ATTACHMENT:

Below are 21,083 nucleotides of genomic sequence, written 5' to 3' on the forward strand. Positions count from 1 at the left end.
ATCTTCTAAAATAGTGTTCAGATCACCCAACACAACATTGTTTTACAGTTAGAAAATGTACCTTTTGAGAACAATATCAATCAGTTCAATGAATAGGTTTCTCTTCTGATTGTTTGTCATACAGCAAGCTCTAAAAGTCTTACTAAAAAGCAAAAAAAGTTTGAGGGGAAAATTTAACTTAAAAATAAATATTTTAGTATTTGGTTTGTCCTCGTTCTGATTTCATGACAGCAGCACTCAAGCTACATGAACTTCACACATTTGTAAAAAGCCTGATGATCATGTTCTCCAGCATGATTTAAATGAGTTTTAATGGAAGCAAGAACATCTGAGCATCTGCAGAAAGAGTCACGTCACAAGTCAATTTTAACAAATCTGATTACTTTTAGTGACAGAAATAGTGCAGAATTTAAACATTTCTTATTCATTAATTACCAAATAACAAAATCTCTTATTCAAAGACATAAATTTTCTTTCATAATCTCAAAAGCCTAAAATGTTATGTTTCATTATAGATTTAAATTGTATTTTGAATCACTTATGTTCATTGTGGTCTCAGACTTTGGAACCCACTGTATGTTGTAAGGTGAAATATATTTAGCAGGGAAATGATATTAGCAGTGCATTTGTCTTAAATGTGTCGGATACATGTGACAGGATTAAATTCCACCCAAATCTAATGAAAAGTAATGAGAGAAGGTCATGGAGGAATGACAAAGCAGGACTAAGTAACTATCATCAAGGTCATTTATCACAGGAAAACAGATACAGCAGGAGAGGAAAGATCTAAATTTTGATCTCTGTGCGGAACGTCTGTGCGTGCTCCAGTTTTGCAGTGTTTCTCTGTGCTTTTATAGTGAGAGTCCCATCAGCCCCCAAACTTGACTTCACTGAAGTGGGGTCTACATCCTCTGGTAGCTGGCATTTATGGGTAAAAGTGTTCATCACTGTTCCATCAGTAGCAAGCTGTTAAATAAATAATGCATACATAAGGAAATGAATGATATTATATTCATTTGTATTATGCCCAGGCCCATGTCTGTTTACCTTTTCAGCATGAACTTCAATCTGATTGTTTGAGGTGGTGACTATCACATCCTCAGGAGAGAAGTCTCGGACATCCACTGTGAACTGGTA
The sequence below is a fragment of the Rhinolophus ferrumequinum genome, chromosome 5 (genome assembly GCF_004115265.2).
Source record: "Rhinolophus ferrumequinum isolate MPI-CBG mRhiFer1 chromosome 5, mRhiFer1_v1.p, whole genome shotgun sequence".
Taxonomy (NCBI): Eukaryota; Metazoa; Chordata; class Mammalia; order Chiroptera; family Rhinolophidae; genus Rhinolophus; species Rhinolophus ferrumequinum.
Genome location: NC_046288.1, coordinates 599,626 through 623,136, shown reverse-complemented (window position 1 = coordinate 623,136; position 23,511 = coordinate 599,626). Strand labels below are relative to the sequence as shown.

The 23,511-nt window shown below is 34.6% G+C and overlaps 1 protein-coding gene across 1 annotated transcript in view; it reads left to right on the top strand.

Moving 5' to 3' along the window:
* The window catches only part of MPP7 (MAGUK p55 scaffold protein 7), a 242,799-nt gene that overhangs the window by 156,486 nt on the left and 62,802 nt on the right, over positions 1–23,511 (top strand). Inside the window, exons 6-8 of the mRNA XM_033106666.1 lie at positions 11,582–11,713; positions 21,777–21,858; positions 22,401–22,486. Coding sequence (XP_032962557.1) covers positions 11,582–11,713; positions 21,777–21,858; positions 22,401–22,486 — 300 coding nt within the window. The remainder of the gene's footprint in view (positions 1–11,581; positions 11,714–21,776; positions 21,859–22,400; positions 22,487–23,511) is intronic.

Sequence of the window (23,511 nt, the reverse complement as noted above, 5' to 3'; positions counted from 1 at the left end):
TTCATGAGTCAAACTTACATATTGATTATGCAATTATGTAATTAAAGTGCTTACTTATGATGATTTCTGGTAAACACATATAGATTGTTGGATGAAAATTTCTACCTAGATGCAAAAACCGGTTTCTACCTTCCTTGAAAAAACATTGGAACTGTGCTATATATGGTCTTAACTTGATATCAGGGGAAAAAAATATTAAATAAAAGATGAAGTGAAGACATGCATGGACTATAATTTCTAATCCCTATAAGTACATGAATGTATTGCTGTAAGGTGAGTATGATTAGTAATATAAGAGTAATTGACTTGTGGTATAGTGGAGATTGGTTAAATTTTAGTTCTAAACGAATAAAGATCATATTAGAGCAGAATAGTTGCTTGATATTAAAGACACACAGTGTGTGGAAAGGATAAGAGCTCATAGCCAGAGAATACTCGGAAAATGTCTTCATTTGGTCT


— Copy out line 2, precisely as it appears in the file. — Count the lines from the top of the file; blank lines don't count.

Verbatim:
ATCTTCTAAAATAGTGTTCAGATCACCCAACACAACATTGTTTTACAGTTAGAAAATGTACCTTTTGAGAACAATATCAATCAGTTCAATGAATAGGTTTCTCTTCTGATTGTTTGTCATACAGCAAGCTCTAAAAGTCTTACTAAAAAGCAAAAAAAGTTTGAGGGGAAAATTTAACTTAAAAATAAATATTTTAGTATTTGGTTTGTCCTCGTTCTGATTTCATGACAGCAGCACTCAAGCTACATGAACTTCACACATTTGTAAAAAGCCTGATGATCATGTTCTCCAGCATGATTTAAATGAGTTTTAATGGAAGCAAGAACATCTGAGCATCTGCAGAAAGAGTCACGTCACAAGTCAATTTTAACAAATCTGATTACTTTTAGTGACAGAAATAGTGCAGAATTTAAACATTTCTTATTCATTAATTACCAAATAACAAAATCTCTTATTCAAAGACATAAATTTTCTTTCATAATCTCAAAAGCCTAAAATGTTATGTTTCATTATAGATTTAAATTGTATTTTGAATCACTTATGTTCATTGTGGTCTCAGACTTTGGAACCCACTGTATGTTGTAAGGTGAAATATATTTAGCAGGGAAATGATATTAGCAGTGCATTTGTCTTAAATGTGTCGGATACATGTGACAGGATTAAATTCCACCCAAATCTAATGAAAAGTAATGAGAGAAGGTCATGGAGGAATGACAAAGCAGGACTAAGTAACTATCATCAAGGTCATTTATCACAGGAAAACAGATACAGCAGGAGAGGAAAGATCTAAATTTTGATCTCTGTGCGGAACGTCTGTGCGTGCTCCAGTTTTGCAGTGTTTCTCTGTGCTTTTATAGTGAGAGTCCCATCAGCCCCCAAACTTGACTTCACTGAAGTGGGGTCTACATCCTCTGGTAGCTGGCATTTATGGGTAAAAGTGTTCATCACTGTTCCATCAGTAGCAAGCTGTTAAATAAATAATGCATACATAAGGAAATGAATGATATTATATTCATTTGTATTATGCCCAGGCCCATGTCTGTTTACCTTTTCAGCATGAACTTCAATCTGATTGTTTGAGGTGGTGACTATCACATCCTCAGGAGAGAAGTCTCGGACATCCACTGTGAACTGGTA